CasinoCityTimes.com

Gurus
News
Newsletter
Author Home Author Archives Author Books Send to a Friend Search Articles Subscribe
Stay informed with the
NEW Casino City Times newsletter!
Newsletter Signup
Stay informed with the
NEW Casino City Times newsletter!
Recent Articles
Best of Fred Renzey

Gaming Guru

 

Blackjack Players Can Eliminate the House Edge

8 May 2002

"What do you think they build all those hotels with?" That's the normal comment somebody makes when they judge your chances at casino gambling. It sure seems to make sense. After all, local casinos do make millions from their customers every month.

Here's the thing, though. Most of that money comes from people who know very little about what they're doing. In most casino games the house makes its profit via odds that are set unwaveringly in its favor. If you play the quarter slots for example, the house will take 7.5% of all the money that goes in there -- period. If you play roulette, they're going to end up with their 5% -- end of story. They don't have to depend upon you to gamble badly. Their full percentage is built right in.

Blackjack works altogether differently. There, the house makes the vast majority of its profit from the players' mistakes! There's very little, if any built in house edge. Lucky for you, though, there's no shortage of players' mistakes. That phenomenon is what enables the house to continue offering a game that smarter commonfolk can play basically for free -- if they bone up on their play.

Here's the deal. My computer simulations indicate that average blackjack players make enough mistakes with their hands to give the house about a 1.5% profit on all their bets in a typical shoe game. At $15 per hand and 85 hands per hour, that generates around $22 an hour including doubles and splits. But if you just learn the correct basic playing strategy for all your hands, they've only got you by 0.5%. That grinds it down to $7 an hour. But wait -- there's more!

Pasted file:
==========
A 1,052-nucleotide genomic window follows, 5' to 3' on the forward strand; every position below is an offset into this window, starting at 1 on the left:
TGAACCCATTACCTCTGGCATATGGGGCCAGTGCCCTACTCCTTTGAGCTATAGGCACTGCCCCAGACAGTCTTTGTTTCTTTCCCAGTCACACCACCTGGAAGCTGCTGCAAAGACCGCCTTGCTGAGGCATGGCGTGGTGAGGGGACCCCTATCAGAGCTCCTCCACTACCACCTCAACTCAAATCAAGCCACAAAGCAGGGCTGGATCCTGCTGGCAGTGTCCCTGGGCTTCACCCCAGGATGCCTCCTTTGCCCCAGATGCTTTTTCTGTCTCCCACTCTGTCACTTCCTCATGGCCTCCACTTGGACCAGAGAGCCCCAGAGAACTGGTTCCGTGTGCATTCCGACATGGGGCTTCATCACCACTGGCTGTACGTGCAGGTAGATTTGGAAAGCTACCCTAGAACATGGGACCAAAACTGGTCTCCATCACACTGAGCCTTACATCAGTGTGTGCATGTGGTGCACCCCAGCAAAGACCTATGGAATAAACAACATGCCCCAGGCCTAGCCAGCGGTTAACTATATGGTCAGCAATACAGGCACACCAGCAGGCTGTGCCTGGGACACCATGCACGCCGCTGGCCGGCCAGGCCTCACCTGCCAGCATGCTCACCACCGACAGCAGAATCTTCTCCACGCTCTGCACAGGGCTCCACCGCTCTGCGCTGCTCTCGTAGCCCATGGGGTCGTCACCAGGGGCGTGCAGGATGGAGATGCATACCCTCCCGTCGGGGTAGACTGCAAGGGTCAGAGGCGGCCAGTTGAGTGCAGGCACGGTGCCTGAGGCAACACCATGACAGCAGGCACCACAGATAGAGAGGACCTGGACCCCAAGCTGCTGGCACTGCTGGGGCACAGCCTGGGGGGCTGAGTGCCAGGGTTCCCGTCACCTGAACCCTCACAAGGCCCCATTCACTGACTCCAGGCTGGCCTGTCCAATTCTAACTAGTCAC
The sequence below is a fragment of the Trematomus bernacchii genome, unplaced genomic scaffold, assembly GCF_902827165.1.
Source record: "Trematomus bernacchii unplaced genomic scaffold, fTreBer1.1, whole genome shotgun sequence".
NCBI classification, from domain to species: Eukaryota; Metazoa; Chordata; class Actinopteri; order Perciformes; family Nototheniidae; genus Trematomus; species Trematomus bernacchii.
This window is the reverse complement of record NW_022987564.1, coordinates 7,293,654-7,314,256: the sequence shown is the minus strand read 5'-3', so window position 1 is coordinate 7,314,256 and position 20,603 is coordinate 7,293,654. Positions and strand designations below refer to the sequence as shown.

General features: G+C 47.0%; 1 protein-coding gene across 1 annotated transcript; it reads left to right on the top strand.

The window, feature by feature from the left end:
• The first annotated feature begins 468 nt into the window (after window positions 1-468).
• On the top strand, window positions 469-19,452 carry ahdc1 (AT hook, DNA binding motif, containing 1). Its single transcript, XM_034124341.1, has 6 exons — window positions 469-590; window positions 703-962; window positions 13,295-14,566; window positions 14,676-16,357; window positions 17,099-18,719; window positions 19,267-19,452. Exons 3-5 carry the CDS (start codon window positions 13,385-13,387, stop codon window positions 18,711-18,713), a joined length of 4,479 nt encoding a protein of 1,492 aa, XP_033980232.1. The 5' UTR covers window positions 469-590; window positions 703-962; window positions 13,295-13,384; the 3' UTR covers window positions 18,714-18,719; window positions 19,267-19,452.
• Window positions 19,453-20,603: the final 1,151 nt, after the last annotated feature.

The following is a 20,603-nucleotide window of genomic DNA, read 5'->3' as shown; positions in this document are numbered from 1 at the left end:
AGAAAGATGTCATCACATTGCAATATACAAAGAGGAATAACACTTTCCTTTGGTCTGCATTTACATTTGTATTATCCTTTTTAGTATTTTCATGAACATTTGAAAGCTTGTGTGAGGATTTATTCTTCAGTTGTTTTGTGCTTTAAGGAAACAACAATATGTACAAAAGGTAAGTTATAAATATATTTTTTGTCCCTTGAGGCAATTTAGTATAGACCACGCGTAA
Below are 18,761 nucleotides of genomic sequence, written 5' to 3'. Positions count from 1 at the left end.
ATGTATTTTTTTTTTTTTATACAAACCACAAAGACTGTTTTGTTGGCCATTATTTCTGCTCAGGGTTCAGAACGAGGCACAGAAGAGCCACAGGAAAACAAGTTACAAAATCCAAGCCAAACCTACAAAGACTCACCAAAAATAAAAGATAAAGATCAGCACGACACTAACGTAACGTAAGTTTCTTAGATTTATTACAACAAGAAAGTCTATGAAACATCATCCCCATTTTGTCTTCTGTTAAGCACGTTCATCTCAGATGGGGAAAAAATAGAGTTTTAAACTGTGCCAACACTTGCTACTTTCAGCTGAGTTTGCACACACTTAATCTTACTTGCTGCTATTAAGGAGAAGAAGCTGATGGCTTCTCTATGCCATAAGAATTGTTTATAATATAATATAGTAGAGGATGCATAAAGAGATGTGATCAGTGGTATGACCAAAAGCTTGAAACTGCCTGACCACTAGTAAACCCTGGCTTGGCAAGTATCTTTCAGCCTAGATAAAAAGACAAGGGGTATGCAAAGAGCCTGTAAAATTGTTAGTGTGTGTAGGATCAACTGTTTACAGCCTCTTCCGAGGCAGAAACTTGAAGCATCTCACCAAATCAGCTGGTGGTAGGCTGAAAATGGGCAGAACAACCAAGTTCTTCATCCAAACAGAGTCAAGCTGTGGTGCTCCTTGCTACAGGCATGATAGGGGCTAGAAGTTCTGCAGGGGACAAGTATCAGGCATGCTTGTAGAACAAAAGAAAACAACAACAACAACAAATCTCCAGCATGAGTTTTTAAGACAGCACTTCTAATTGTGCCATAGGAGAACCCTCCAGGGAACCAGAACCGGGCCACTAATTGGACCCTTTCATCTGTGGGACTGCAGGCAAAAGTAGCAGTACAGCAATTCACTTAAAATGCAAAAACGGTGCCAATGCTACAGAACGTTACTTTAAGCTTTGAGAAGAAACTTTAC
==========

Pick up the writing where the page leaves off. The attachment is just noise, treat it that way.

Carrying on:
In past articles, I've discussed other techniques a common player can use to whittle down the house edge beyond that. One is through learning to play the "Magnificent 7" hands more accurately than basic strategy by noticing which cards are on board at the time. You remember those. That involves hitting your 12 against a 4 if there are more 10s on board than 2s through 5s -- etc. A more recently covered method of reducing the house edge is through "Hand Interaction." That's where you partake in other people's good double downs and advantageous pair splits -- or buy some of their advantageous hands that might look like losers to them, such as 19 against a 10. Using these two techniques judiciously can cut the basic strategist's remaining house edge right in half, down to 0.25%. Now we're down to an average loss of $3.50 per hour for that $15 bettor. But we're not through yet!

Most local casinos give "cash back" comps to their regular players based upon the total dollars they've wagered at the tables or in the machines. In my neck of the woods, a $15 blackjack bettor will tend to get a cash rebate of about $1.50 for each hour of play. That brings your net statistical loss down to $2 an hour -- a long way from $22.

Now just sit down and blend in with the average Joe for three hours and the floorperson will have no problem comping you (and probably your partner) to a free $10 or $12 buffet. All this will have cost you an average of $6! Who says the common recreational player can't beat the system?

NOW FOR THE GAMBLE PART

All the above is mathematically true. So much for averages and odds, however. The fact is, you'll still be gambling at $15 a pop. I'd be remiss if I didn't tell you that to play like this you should have no less than $350 on the table in front of you. And if your luck runs pretty badly, you could lose it. On the other hand if you get lucky, you could also double it.

Here's something to give you a good feel for what you're dealing with. To measure the likelihood of chance events, mathematicians have something called "standard deviation." In gambling parlance, that's synonymous with "luck factor." Using that equation, it says that 8 times out of 10, you'll finish those three hours of play somewhere between $338 ahead and $350 behind. One time out of 10, you'll win more than $338 and once out of 10 times, you'll blow the whole $350. If you can deal with that, you're in business. Just don't go betting the farm without having a cardboard refrigerator box as a backup.

Fred Renzey
Fred Renzey is a high-stakes, expert poker player. On a daily basis he faces--and beats--some of the best players in the country in fierce poker room competition. Now for the first time, Renzey offers his perceptive insights on how to play winning poker. For Fred's 13-page blackjack booklet "Ace/10 Front Count", send $9 to Fred Renzey, P.O. Box 598, Elk Grove Village, IL, 60009

Books by Fred Renzey:

Blackjack Bluebook II

> More Books By Fred Renzey

Fred Renzey
Fred Renzey is a high-stakes, expert poker player. On a daily basis he faces--and beats--some of the best players in the country in fierce poker room competition. Now for the first time, Renzey offers his perceptive insights on how to play winning poker. For Fred's 13-page blackjack booklet "Ace/10 Front Count", send $9 to Fred Renzey, P.O. Box 598, Elk Grove Village, IL, 60009

Books by Fred Renzey:

> More Books By Fred Renzey